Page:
In Odisha, there are two reasons why people celebrate Diwali, except the entertainment purpose. One is for the tradition and another is an environmental reason. As per the Diwali traditions, I had seen in my childhood, we used to burn jute sticks after doing a Puja for the ancestors of the family, cooking different types of traditional cakes and sweets, using these cakes and sweets in Puja along with pieces of sugarcane and other fruits and after doing the puja, everyone eating those together. I don’t remember whether we used to draw rangolies in our home during Diwali. But we used to draw jhotis (a simpler Odia version of rangolies) on a small circular region prepared with some special red coloured soil on the street in front of the house, where we burn those jute sticks. We also used to draw jhotis in one room, where we do puja with those food; we put those food items over it. We used to light earthen lamps with oil and cotton burner. Even we used light candles, though lighting candles were not in the tradition. I don’t know when these candles took the place of earthen lamps, but it must be more than 25 years. And we used to play with some fireworks.
People say, we celebrate Diwali (with lights and fireworks) to celebrate arrival of Lord Ram in Ajodhya on this day. The environmental reason behind this is, insects get attracted to the lights and they get killed in the fire of the light. So, they don’t harm cultivation. Whatever be the reason, Diwali is an awesome festival – celebration of lights. And it should be the celebration of lights, not the celebration of noise pollution and environment pollution.
These days, people are influenced by other parts of India in celebrating Diwali. They draw beautiful rangolies in their homes, offices etc. They gift their friends and relatives with sweets, dry fruits and other gifts. And they are also buying gold, silver or some other stuff for their home to be blessed in Dhanteras.
When I was living in Chennai, I noticed that they don’t light earthen lamps or candles. They only celebrate with a lot of fireworks. And in those two years, I did not see any rise in the number of insects during these months. I guess because of the climate Chennai has, it’s not suitable for the insects to grow during these months. So, they don’t have the environment reason to celebrate Diwali. So, probably because of this, they don’t light earthen lamps or candles and only celebrate with a lots of fireworks. Also, Sivakasi, they city which makes a lot of fireworks in Tamil Nadu.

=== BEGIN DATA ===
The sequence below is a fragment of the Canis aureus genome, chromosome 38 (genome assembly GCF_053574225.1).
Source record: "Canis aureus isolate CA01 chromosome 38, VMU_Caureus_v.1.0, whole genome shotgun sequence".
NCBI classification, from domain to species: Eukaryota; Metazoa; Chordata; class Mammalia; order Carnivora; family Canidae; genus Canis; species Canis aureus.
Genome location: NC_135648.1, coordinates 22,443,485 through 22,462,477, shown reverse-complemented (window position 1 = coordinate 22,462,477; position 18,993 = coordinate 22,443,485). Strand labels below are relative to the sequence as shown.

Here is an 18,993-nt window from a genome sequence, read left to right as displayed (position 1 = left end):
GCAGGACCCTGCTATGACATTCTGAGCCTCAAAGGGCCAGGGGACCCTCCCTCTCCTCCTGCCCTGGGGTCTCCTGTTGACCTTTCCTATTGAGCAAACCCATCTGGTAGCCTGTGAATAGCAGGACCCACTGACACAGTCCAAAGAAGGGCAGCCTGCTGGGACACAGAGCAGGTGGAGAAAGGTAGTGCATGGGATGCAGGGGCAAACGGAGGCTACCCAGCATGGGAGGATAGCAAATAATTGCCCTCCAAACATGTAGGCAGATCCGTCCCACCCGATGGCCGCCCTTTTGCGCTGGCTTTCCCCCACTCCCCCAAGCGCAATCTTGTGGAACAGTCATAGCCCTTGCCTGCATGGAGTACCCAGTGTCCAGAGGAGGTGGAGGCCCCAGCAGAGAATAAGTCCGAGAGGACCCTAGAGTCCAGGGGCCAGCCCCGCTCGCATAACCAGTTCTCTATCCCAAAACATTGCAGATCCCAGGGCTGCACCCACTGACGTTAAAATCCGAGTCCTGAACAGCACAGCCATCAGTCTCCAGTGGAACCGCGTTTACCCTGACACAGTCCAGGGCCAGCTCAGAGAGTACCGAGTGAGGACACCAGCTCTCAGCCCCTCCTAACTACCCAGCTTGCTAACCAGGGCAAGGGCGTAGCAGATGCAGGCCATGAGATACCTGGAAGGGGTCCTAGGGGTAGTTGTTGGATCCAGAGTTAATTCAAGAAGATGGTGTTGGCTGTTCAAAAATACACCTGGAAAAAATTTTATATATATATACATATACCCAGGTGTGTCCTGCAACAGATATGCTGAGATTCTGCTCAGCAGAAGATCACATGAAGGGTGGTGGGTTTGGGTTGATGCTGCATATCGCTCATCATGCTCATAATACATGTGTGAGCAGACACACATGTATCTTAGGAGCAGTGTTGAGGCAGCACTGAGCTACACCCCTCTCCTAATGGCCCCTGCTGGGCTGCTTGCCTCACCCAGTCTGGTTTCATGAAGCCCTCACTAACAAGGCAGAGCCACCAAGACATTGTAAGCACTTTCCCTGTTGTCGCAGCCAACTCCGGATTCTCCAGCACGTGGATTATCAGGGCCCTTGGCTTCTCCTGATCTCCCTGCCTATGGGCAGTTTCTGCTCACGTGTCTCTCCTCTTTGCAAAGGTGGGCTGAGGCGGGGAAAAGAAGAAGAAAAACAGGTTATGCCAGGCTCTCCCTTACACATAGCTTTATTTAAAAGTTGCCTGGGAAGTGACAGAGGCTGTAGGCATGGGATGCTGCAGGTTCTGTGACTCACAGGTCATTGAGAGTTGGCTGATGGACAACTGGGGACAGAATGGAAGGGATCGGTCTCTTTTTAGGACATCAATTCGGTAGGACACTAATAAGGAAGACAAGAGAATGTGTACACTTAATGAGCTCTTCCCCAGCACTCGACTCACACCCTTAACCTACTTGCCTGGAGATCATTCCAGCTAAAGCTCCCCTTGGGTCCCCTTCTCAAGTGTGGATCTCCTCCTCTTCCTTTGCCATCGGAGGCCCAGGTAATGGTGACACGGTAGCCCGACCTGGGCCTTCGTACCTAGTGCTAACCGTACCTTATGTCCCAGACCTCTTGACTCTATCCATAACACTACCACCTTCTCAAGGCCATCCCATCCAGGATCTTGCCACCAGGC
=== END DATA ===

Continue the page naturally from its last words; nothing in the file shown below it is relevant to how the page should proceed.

But here in Odisha, the rise in the number of insects during this month was a real headache. And after Diwali, their numbers get decreased by 80%, 20% still manage to survive. But in last couple of years, I hardly see those insects. I guess they don’t survive anymore due to global warming and an increased use of pesticides. So, I don’t have the environmental reason to celebrate Diwali.
Still, there are a lot of reasons to celebrate Diwali. Diwali is the festival of lights and happiness. It adds a reason to spend some time with your family. And if you light earthen lamps, it’ll help poor families which make those earthen lamps and cotton burners. Some fireworks bring happiness too. So enjoy some fireworks, which gives you colourful light. Please don’t use those fireworks which creates a lot of pollution and noise pollution. Have a great, prosperous and blessed Diwali. Enjoy!